Should Blerds Have to Justify Their Lifestyle to Fit in With Pop Culture?

Another day, another time that I’ve had to justify why I like certain things, why I read certain books and why I talk or act in a certain way. So I was hanging out with a new crowd of folks I recently met, and we start talking about music and pop culture.

Everyone around me is discussing the latest hip-hop jam, what happened on the last episode of one of those housewife reality shows, or what ignorant a**hole we’re all mad at today on Twitter. Ordinarily, I would feign interest and even add an “I know, right?!” every now and then. But this time I literally had NO idea what everyone was talking about, so I just sorta smiled and nodded as they chatted.

Then all of a sudden, one of my new friends asked my opinion about a particular recording artist and of course I said, “oh, I’m actually not familiar with him” (honestly, I was dying to talk about Alabama Shakes, but I didn’t bother to bring them up). The group kind of paused for a sec, then my friend said “oh I forgot, you have a Black alternative experience that’s so different from the rest of us.” I’m sure she didn’t mean to come across as condescending as she did, so I didn’t really react to it, but this is the type of comment that generally gets an eye roll from me.

First of all, continuing to view other Black folks as different or weird is precisely the type of mindset that divides us and doesn’t honor our various quirks. And second of all, in this age of the nerd, is it really even accurate to consider us “alternative?” Despite our growing presence in pop culture and on sites like Black Girl Nerds, people still see us as an “other”?

Hello, people. It’s time we embrace the fact that the nerd is omnipresent and is not just a fad. We’re not radical and, frankly, there’s nothing new about Black girl nerds. We’ve been here for years, despite the fact that we are finally getting recognized. And we’re not going anywhere.

Source: Candice at Black Girl Nerds

9 Awesome Comics Represented at the Black Comix Arts Festival To Add To Your Collection

Last month, The Afronauts launched by attending the inaugural Black Comix Arts Festival presented by the Northern California Dr. Martin Luther King Jr. Community Foundation. The Black Comix Arts Festival’s mission is to celebrate the creativity and subjectivity of African-Americans in the comic arts and popular visual culture, and it included a grand exposition, kids’ activities, special guest artists’ presentations, film screenings, cosplay events and much more. The event was held at the San Francisco Public Library, the Children’s Creativity Museum and City View at METREON. The Afronauts were the only media visibly in attendance, and we were able to interview half of the 28 artists/writers in attendance.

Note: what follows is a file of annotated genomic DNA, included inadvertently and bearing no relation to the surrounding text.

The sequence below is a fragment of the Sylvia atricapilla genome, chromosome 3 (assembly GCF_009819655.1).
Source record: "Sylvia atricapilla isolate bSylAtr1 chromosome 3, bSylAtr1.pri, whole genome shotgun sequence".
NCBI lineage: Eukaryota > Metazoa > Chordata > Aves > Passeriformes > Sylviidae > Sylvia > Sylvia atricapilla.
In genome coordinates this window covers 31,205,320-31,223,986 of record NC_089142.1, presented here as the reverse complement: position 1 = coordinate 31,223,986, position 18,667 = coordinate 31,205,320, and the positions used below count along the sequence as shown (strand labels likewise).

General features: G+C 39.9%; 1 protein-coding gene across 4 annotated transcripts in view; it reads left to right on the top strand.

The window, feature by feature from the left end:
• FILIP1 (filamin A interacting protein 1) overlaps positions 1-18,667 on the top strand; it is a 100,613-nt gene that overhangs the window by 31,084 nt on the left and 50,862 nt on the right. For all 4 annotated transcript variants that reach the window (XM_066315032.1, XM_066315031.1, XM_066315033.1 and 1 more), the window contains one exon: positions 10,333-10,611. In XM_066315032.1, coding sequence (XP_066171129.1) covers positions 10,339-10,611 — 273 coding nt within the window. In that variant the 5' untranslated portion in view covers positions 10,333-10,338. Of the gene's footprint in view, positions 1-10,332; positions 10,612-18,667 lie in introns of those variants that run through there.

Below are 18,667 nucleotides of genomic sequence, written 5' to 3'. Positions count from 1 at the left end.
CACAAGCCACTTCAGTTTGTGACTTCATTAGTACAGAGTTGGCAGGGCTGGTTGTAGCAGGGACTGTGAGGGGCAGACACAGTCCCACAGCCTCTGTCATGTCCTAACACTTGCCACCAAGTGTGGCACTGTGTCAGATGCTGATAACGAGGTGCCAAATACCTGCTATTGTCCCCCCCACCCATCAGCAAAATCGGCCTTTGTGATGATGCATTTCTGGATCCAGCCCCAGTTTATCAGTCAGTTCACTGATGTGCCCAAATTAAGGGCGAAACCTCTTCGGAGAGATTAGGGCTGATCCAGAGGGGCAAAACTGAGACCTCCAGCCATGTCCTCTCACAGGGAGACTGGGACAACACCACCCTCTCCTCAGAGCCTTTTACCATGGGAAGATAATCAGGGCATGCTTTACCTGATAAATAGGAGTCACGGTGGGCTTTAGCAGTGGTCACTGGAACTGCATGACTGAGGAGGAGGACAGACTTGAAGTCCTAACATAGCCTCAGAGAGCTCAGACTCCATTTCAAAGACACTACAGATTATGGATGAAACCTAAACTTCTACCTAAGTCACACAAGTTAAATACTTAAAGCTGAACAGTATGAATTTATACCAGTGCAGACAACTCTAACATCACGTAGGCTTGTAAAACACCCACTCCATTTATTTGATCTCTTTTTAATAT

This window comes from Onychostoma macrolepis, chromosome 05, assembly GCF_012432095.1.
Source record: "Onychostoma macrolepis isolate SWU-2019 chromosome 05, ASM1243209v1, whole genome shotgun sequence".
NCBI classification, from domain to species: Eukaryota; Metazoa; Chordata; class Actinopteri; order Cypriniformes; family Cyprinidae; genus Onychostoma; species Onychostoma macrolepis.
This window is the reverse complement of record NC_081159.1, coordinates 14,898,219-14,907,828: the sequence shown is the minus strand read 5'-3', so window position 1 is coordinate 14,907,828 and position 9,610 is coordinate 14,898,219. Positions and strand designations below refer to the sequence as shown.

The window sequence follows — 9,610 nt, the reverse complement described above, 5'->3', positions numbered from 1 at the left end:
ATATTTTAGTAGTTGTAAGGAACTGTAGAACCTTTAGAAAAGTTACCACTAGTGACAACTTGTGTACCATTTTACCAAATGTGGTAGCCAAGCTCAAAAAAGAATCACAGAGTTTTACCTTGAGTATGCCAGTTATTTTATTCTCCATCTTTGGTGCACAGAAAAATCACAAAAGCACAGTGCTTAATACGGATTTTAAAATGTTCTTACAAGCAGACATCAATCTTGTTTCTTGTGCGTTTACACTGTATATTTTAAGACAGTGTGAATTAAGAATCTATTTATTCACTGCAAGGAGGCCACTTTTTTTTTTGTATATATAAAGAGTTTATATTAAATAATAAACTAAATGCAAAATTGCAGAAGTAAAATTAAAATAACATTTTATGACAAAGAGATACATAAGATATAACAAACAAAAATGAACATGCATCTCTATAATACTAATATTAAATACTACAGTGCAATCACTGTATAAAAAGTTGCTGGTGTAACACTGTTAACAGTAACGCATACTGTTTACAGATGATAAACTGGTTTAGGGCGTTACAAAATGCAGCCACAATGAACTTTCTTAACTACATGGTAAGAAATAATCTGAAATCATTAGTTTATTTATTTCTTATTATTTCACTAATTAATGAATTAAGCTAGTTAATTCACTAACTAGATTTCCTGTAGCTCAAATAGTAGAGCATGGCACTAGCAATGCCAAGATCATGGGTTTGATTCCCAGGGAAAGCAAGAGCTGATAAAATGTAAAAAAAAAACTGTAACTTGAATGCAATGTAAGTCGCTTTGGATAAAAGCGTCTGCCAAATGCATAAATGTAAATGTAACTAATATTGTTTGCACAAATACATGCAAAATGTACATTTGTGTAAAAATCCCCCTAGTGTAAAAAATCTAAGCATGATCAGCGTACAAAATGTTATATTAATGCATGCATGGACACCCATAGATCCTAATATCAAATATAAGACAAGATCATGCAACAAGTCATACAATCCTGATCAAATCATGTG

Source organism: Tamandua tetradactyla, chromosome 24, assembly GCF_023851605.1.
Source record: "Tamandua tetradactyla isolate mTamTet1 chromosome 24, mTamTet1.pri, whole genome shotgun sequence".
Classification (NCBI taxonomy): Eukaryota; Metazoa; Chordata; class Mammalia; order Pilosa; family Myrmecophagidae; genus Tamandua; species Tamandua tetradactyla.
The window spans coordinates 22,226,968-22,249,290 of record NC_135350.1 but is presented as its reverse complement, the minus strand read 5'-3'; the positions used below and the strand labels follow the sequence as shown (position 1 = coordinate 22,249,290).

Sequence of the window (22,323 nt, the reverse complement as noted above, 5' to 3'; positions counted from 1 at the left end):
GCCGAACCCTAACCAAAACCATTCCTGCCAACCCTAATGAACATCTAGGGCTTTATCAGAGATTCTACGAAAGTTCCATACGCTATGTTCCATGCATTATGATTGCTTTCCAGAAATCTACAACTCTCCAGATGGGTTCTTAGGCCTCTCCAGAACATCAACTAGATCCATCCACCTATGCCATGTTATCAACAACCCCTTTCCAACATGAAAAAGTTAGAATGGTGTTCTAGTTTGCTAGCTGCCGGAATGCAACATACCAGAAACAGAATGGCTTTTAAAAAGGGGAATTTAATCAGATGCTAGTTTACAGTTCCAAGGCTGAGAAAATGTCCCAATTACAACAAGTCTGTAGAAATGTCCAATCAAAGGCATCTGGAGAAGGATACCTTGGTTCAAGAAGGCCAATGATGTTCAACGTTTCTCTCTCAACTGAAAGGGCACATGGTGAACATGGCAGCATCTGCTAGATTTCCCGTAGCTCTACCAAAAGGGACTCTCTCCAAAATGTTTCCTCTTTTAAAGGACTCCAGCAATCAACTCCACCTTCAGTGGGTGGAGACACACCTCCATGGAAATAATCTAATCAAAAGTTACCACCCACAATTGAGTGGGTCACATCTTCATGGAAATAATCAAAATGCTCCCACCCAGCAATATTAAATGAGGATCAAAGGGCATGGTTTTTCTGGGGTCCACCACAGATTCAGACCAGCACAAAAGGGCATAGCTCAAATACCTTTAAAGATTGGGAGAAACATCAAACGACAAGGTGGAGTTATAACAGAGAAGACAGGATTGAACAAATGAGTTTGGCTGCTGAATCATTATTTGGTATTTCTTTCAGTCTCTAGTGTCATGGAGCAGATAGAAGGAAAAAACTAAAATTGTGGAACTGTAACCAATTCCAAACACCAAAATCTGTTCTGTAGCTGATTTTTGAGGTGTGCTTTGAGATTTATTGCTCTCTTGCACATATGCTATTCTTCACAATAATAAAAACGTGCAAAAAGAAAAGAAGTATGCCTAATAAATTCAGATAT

Here are some of the comics we would like to highlight from the event:



Siba is a young girl who is known for her huge appetite, kind heart and loyalty to her friends. Her two childhood best friends, Kevin and Jeff, are troublemakers. They always get into fights, stealing from shops and pulling pranks on people. Together they enjoy their childhood sharing the good times in the neighborhood.

Christopher Garner and Sebastian A. Jones:



Hidden from his kin and sheltered from his future, Dusu is raised among the Galemren (Wild Elves) in the secret heart of the Ugoma Jungle, a world in which he does not belong. But Dusu is not entirely human either. He is on the path to something more. Dusu must focus his rage and become the savior of Ugoma before all he loves is destroyed.

‘The Nightly Show With Larry Wilmore’ Offers up Laughs — and Sincerity

The sign above the 50th Street train stop says it all: “The Nightly Show: Evenings at 11:30 p.m. after The Daily Show. No pressure.” With that two-word quip, The Nightly Show highlights what it does best: being as honest as it is clever. To fill Emmy Award-magnet Stephen Colbert’s former time slot – which just happens to be following 19- time Emmy winner Jon Stewart’s time slot – seems like a whole lot of pressure for a new comedy, yet The Nightly Show isn’t trying to fill anyone’s shoes or “replace” anybody. Instead, Larry Wilmore and his team are carving their lane through their own approach: sincerity. The Nightly Show With Larry Wilmore is a breath of fresh air by being the most sincere new show in comedy… and it’s hilarious.

Black Nerd Problems sat down with three brilliant minds behind the show and asked them the tough questions the world wants to hear: Who rides with you in a zombie apocalypse?

(The answer: The zombie apocalypse team includes Richard Sherman, and four iterations of Samuel L. Jackson: Pulp Fiction Samuel L. Jackson, Mace Windu Samuel L. Jackson, The Negotiator Samuel L. Jackson and Snakes on a Plane Samuel L. Jackson.)

The main man in front of the camera, Larry Wilmore, has been in comedy a long time, and you loved his work before you even knew it was him who wrote it. Since performing at talent shows in his teens and sneaking into comedy clubs underage where he once saw comedy legend Richard Pryor, Wilmore saw signs – “indicators,” he calls them – that comedy would be the passion he would pursue in his career. That decision led him to writing for classic comedy shows like In Living Color, and later becoming the creator, writer and executive producer of The Bernie Mac Show. Wilmore spent years behind the camera before deciding to step in front, and now with his own show, he’s bringing a new feeling of candor and endearment to news-based comedy.

“We are the transfer student that was bused in from another neighborhood that everyone’s getting to know,” Wilmore said on defining the identity of The Nightly Show

Keeping with the themes of the show, Black Nerd Problems tested Wilmore with a “Keep It 100” question:

BNP: Before a new Black character joins The Walking Dead, an old Black character has to be killed. If comedy were The Walking Dead, which Black celebrity would you kill for your show to be successful? Keep in mind: the success would be on par with the person you kill. So if you kill (Bill) Cosby, your show would adopt his current public disapproval.